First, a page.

Click OK to close the script configuration window. Then click the Save button in the Authoring Tool to save all changes.
If I go out to Windows Explorer and look, I can see that multiple files are created. The two files I care about are the DLL and the XML file.
The DLL file contains the guts of the Windows Workflow that I just created. I need to copy that DLL to the root of my Service Manager Management Server (by default that is usually C:\Program Files\Microsoft System Center 2012 R2\Service Manager). That way, when the workflow defined in my XML management pack is triggered, SCSM can find the DLL containing the code.
After copying the DLL, I need to import the XML management pack. I can do this using the Service Manager console. Go to the Administrative workspace, and select Management Packs. Then click the Import task on the right hand side. Select the TFS.Integrations.xml management pack, and click the Import button. After importing the management pack, I want to make sure the management pack is “recognized” by Service Manager. I can do this by looking at the Operations Manager Event Log on the SCSM Management Server, and watching for an Event Id of 1201, followed by an Event Id of 1210.
Testing the Integration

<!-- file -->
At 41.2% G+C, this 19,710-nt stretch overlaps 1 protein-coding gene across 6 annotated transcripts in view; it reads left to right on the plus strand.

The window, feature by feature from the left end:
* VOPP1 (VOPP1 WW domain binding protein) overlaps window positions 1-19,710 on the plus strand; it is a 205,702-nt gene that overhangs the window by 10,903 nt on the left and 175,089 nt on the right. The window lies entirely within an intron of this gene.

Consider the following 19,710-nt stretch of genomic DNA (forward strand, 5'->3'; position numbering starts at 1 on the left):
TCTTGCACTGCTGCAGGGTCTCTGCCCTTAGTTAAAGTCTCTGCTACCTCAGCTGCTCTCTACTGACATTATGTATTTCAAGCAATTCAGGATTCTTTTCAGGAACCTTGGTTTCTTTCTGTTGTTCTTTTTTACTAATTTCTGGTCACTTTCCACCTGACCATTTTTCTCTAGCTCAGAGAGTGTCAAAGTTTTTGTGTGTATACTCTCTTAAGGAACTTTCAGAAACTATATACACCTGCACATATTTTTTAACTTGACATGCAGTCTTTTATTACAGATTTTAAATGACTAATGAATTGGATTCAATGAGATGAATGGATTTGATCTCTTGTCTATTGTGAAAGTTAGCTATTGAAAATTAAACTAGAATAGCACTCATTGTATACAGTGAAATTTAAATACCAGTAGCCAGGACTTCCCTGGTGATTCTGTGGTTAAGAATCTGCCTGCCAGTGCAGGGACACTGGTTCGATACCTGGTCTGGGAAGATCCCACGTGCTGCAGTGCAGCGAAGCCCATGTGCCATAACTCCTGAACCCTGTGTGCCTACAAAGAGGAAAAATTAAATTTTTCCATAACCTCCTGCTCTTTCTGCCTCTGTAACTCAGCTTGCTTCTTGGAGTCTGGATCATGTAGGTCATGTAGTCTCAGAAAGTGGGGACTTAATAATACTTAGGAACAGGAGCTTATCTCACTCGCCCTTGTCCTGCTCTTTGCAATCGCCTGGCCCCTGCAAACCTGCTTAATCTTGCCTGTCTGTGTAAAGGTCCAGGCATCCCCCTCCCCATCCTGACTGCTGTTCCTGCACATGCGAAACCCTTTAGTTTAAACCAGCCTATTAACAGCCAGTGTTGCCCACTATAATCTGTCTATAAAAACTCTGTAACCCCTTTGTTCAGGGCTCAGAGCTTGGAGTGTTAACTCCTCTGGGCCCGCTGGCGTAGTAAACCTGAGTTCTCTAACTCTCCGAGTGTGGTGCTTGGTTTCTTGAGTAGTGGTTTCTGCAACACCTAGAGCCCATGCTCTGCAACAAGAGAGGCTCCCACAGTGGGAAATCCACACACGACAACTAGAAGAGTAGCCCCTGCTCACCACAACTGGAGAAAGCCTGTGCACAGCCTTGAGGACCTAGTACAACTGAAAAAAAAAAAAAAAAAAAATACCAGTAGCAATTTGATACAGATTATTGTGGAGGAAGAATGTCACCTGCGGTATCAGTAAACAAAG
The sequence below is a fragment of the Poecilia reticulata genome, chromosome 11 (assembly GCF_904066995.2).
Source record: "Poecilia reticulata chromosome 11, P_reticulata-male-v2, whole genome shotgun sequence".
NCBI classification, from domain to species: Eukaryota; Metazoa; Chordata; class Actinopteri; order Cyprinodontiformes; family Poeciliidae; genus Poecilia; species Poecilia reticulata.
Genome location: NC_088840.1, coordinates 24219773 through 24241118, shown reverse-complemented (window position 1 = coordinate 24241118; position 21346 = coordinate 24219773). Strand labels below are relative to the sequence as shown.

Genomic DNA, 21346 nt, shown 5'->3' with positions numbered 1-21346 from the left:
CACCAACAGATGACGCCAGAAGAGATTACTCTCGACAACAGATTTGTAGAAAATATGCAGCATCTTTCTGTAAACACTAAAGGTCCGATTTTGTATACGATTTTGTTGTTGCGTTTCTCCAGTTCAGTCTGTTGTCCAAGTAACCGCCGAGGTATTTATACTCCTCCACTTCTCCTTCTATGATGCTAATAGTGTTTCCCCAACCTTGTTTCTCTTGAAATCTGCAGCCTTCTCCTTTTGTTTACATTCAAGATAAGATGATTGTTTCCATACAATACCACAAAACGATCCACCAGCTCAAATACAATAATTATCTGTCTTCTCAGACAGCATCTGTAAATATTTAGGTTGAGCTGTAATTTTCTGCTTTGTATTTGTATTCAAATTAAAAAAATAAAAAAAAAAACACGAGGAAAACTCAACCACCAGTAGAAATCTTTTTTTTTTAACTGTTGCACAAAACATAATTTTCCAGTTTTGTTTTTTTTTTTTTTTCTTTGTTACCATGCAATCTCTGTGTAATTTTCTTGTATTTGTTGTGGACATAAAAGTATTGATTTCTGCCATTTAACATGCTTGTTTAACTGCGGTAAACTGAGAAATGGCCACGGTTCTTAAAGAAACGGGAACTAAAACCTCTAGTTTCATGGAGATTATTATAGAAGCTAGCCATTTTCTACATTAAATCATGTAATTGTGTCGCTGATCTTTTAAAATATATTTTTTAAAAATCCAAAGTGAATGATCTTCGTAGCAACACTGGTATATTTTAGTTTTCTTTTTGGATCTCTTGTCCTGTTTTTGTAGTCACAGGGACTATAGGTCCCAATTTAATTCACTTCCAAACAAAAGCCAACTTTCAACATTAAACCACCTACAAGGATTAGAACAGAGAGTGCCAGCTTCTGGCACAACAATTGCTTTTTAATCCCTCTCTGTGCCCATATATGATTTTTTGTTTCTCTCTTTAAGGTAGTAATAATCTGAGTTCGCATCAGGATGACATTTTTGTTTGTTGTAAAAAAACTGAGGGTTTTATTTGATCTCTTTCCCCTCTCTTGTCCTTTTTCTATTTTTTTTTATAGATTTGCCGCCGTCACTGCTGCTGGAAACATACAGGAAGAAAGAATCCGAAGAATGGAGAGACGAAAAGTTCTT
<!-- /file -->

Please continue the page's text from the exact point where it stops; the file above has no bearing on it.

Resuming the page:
With my new workflow in place, I now need to test it. To do so, I create a new Incident in Service Manager.
Once I save my incident, because I set the classification category to Software Problems, my workflow should be triggered. I can watch this by going to the Administrative workspace in the console, and selecting Workflows | Status. This shows me a list of all the workflows in Service Manager. I find the CreateTFSTaskFromNewSoftwareProblemsIncident workflow and select it. In the figure below, you can see that the workflow has run successfully twice, and that a third instance is currently scheduled.
If I click the refresh link, then I can see the scheduled instance of the workflow ran successfully.
And if I go out to Team Foundation server, I can see a new Task work item was created. The task work item has the same title as the Incident, and the Incident ID and Description are contained in the Task description.
Obviously there are enhancements that would need to be made to this process before it would be production ready. I should add some error handling to my script. And I need to add code into the workflow that would get the Task Id from TFS and store it back into the Incident in Service Manager. This would allow me to start bi-directional communication between both systems. In my next post, I’ll show how I can extend the Incident class in Service Manager to create a new field where I can store the Task Id, and I’ll modify my management pack to update the newly created field with the Task Id from Team Foundation Server.
To see the previous installments in this series, visit “100 Days of DevOps with PowerShell”.